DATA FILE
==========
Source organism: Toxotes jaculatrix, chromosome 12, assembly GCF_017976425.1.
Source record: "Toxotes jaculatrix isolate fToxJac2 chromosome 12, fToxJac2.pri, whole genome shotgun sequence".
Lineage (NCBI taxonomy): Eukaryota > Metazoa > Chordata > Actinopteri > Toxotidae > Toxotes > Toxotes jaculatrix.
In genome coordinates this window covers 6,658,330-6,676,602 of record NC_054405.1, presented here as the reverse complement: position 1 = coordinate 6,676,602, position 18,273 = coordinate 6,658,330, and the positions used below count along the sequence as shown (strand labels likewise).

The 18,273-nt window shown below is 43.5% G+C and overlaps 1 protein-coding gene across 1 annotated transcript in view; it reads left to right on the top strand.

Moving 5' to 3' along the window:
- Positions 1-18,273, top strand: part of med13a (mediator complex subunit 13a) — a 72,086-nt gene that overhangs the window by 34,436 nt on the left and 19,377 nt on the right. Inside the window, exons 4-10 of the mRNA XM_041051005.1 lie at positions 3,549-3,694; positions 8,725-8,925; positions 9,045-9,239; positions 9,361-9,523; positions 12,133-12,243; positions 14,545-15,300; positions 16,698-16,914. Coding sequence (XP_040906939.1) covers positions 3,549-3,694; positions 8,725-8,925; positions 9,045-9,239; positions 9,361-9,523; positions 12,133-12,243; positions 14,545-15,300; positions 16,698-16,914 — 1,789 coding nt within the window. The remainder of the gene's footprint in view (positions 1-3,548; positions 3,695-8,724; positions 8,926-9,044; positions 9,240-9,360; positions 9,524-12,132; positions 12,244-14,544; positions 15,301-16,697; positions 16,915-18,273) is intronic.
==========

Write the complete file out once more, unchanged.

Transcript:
Source organism: Toxotes jaculatrix, chromosome 12, assembly GCF_017976425.1.
Source record: "Toxotes jaculatrix isolate fToxJac2 chromosome 12, fToxJac2.pri, whole genome shotgun sequence".
Lineage (NCBI taxonomy): Eukaryota > Metazoa > Chordata > Actinopteri > Toxotidae > Toxotes > Toxotes jaculatrix.
In genome coordinates this window covers 6,658,330-6,676,602 of record NC_054405.1, presented here as the reverse complement: position 1 = coordinate 6,676,602, position 18,273 = coordinate 6,658,330, and the positions used below count along the sequence as shown (strand labels likewise).

The 18,273-nt window shown below is 43.5% G+C and overlaps 1 protein-coding gene across 1 annotated transcript in view; it reads left to right on the top strand.

Moving 5' to 3' along the window:
- Positions 1-18,273, top strand: part of med13a (mediator complex subunit 13a) — a 72,086-nt gene that overhangs the window by 34,436 nt on the left and 19,377 nt on the right. Inside the window, exons 4-10 of the mRNA XM_041051005.1 lie at positions 3,549-3,694; positions 8,725-8,925; positions 9,045-9,239; positions 9,361-9,523; positions 12,133-12,243; positions 14,545-15,300; positions 16,698-16,914. Coding sequence (XP_040906939.1) covers positions 3,549-3,694; positions 8,725-8,925; positions 9,045-9,239; positions 9,361-9,523; positions 12,133-12,243; positions 14,545-15,300; positions 16,698-16,914 — 1,789 coding nt within the window. The remainder of the gene's footprint in view (positions 1-3,548; positions 3,695-8,724; positions 8,926-9,044; positions 9,240-9,360; positions 9,524-12,132; positions 12,244-14,544; positions 15,301-16,697; positions 16,915-18,273) is intronic.